Pubdate: Wed, 07 Mar 2012
Source: West Hawaii Today (HI)
Copyright: 2012 West Hawaii Today
Author: John Burnett


A bill that would make chronic pain a qualifying condition under 
Hawaii's medical marijuana law has been passed by the state Senate, 
while another that would eliminate chronic pain as a qualifying 
condition is dead for this year's legislative session.

Senate Bill 2262, which would make medical marijuana part of the 
"pain patients bill of rights" in state law passed its third and 
final required reading by the full Senate on Tuesday, the "cross 
over" deadline. The measure now goes to the House for consideration.

"If we can get this measure regarding the pain patient's bill of 
rights (passed into law), that would be progress," Sen. Will Espero, 
a Leeward Oahu Democrat who co-sponsored the legislation, said Tuesday.

Espero was optimistic the bill would be passed by the House, as well.

"It's not a controversial bill and I do believe it's a bill that 
members of the House can support," he said. "From what I know of the 
members of the House, I think it has a very good chance of passage."

According to 2011 figures from the state Narcotics Enforcement 
Division, which administers the medical marijuana program, Hawaii 
County accounts for almost half of the Big Island's 7,593 permits.

The measure has the support of medical marijuana activists, as well 
as some physicians.

Andrea Tischler, co-chairwoman of the Big Island chapter of Americans 
for Safe Access, stated in written testimony to the Committee on 
Public Safety, Government Operations and Military Affairs, which 
Espero chairs: "Cannabis has been recommended by the Hawaii Medical 
Association to be placed as a Schedule III controlled substance. This 
would allow doctors to prescribe as they do Oxycontin." She called 
the drug "a powerful pain medicine without the dangerous side effects 
of addictive drugs such as Vicodin and Oxycontin."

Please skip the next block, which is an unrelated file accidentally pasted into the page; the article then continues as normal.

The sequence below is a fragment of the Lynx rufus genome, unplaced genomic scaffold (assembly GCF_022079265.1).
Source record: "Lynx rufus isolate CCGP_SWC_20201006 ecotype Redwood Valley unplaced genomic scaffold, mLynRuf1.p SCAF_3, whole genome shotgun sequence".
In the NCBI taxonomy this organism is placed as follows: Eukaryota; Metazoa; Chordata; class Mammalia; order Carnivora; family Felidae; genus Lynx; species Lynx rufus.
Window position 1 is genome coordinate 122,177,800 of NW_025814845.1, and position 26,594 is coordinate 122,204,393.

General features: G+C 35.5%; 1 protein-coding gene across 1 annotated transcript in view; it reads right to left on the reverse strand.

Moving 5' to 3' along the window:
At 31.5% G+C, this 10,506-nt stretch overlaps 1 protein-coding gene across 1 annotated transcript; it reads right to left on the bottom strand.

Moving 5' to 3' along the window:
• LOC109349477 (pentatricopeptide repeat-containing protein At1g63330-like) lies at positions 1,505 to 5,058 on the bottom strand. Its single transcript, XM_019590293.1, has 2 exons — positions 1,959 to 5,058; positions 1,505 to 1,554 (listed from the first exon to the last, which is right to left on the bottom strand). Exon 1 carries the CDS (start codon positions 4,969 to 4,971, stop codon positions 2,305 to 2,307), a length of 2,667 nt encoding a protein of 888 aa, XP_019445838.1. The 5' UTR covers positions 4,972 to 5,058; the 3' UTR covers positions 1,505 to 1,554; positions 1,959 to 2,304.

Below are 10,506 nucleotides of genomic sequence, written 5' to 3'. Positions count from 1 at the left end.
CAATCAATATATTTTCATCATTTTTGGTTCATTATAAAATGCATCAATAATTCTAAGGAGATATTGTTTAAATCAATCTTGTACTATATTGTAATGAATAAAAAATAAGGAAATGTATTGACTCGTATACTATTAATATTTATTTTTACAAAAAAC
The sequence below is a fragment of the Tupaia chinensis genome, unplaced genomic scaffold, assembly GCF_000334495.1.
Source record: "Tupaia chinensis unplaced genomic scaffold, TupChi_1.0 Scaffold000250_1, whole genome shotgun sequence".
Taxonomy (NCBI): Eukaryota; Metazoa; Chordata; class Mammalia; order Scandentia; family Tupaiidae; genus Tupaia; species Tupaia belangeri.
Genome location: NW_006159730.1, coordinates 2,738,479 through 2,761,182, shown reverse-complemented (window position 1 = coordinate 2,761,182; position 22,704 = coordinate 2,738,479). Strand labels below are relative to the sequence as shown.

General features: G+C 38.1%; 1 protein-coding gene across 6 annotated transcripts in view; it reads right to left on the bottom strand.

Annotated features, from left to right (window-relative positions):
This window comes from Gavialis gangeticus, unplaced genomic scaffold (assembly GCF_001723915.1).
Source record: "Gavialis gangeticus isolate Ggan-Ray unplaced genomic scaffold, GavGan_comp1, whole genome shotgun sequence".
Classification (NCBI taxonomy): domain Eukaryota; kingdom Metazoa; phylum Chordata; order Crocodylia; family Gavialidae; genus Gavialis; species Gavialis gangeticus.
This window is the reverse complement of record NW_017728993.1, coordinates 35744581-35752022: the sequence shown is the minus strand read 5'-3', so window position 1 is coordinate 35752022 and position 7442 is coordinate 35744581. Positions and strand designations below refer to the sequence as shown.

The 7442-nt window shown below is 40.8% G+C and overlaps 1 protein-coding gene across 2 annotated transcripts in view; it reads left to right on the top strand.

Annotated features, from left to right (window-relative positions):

Dr. Clifton Otto, a Honolulu opthamologist, called marijuana "one of 
the safest pain relieving botanical substances known to man" and 
wrote that "highly dangerous opioids (like Oxycontin and methadone) 
.. constipate and sedate patients and are responsible for 15,000 
accidental deaths every year."

Meanwhile, House Bill 1963, which would eliminate chronic pain as a 
qualifying condition, unless it is associated with diseases such as 
HIV/AIDS, cancer, multiple sclerosis or Crohn's Disease, died without 
a hearing in the House Judiciary Committee.

The bill, written by NED, which administers the state's medical 
marijuana program, had the support of Hawaii's law enforcement 
officials, who contend that its passage would have closed loopholes 
that create abuse of the medical marijuana law.

Attorney General David Louie's written testimony to the Public Safety 
and Health committees supporting the measure expressed his concerns 
about "preventing the development of major marijuana growing 
operations under the guise of the medical marijuana program."

Big Island Police Chief Harry Kubojiri wrote in his testimony that he 
was told by NED personnel that "the largest age group of medical 
marijuana permit holders are the '18 through mid-20-year-olds' who 
suffer from 'severe pain,' which takes away from the original intent 
of medical marijuana program, which was designed to assist those who 
are diagnosed with terminal or severely life threatening types of 
diseases, such as cancer, HIV and AIDS."
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